Tuesday, July 9, 2013

A Pet Called Peeve

A peeve is a vexation. A pet peeve is a vexation that nips at your metaphysical ankles and wets on the sateen pillows of your soul. I hate pet peeves.

One of my most ferocious pets called peeve is toenail clippings. They’re ugly, grubby, and seemingly everywhere. I can take the craziness of reality television (almost), the injustice of modern American tax brackets (with rancor), and the relentless optimism of Madison Avenue marketing tactics (I’m being vaccinated) but I CANNOT take detached toenails. 

It’s a pet peeve of mine.

Once I stood on the second floor of our two-story foyer and looked over the banister, only to see a wad of clipped toenails mounded in a tiny pile below me in the front hallway. Those toenails were not mine. As I stared down, I concluded that some unknown toe-groomer had been clipping their toenails on the second floor landing only to send their trimmings cascading down to the hallway below.

I also concluded that I might, quite possibly, be living with Visigoths.

The same week, I began stretching for my Tae Kwon Do class only to come face to face with several detached toenail clippings—less than a micron from my personal face. They were not mine.  This meant that someone (probably a Visigoth) thought it a great idea to groom their shaggy toenails while practicing martial arts.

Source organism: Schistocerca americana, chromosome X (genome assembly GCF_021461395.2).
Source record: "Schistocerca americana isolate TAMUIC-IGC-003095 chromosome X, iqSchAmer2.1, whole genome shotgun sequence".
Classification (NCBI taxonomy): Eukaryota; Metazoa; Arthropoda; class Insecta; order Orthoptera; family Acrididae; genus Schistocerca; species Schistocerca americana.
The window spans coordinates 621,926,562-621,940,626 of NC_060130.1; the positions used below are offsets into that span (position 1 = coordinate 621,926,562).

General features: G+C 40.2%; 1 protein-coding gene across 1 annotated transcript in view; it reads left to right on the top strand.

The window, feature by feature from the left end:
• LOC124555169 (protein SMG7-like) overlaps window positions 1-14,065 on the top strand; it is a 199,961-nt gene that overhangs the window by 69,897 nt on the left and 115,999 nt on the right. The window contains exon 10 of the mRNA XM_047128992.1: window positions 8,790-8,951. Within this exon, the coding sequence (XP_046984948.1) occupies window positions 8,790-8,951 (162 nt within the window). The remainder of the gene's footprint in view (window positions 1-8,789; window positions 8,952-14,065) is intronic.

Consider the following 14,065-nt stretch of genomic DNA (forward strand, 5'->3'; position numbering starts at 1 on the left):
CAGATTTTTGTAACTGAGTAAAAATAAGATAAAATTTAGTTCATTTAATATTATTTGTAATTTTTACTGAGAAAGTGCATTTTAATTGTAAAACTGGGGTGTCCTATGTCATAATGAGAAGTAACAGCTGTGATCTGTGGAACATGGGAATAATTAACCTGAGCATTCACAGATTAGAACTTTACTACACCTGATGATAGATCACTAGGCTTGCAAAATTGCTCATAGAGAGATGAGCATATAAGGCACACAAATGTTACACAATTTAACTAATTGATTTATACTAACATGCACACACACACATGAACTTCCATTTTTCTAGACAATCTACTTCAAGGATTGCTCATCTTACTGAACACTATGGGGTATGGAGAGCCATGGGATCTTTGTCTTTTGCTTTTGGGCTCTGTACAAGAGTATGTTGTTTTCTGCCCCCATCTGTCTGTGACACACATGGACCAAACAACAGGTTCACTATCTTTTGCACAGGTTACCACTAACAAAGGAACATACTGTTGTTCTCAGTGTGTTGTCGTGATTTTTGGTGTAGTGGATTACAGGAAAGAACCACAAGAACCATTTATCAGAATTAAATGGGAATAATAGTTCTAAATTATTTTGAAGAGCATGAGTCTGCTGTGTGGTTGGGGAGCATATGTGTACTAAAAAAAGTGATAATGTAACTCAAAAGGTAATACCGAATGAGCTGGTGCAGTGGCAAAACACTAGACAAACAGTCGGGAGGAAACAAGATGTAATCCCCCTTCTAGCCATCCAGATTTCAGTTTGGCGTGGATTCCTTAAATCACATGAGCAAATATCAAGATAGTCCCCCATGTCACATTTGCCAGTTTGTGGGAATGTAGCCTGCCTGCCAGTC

During class, I worked out my horror by punching and kicking the dummy, shaped like a Anglo Saxon/Hun invader, extra hard.

Soon after, I spent a few days in a Florida hotel, and you guessed it—toenail clippings—on the carpet, next to the bed. They were not mine. I tried not to black out.

But the worst was what I like to call “The Popeye’s Affair.”  Standing in line, waiting to purchase the best and greasiest fast food chicken ever, I glanced down and spotted—a lone toenail, missing its foot.

Looking at my husband, I pointed and choked out, “Is that what I think it is?”

“Yep, that’s a toenail.” He ordered the three-piece chicken dinner, extra grease.

A thousand questions popped into my head:  How did the toenail get there? How did it get out of its shoe? Was the toenail running away? What kind of barbarian clips their toenails in line at a fast food joint? Can the second Middle Ages be far off?

Civilization is a fragile agreement between individuals, consisting of written and unwritten rules, one of which is: “Thou shalt not discard bits of ones self where others can find those bits—ever!”  It’s vile.

Let me conclude by saying, “Keep toenail clippings in their place and out of my sight,” and if you know who is clipping their toenails on the landing in my house, do the right thing, and TURN THEM IN. I’ll have DNA testing done, if I have to.  You know I will.

 Linda (Vexed and Peevish) Zern              

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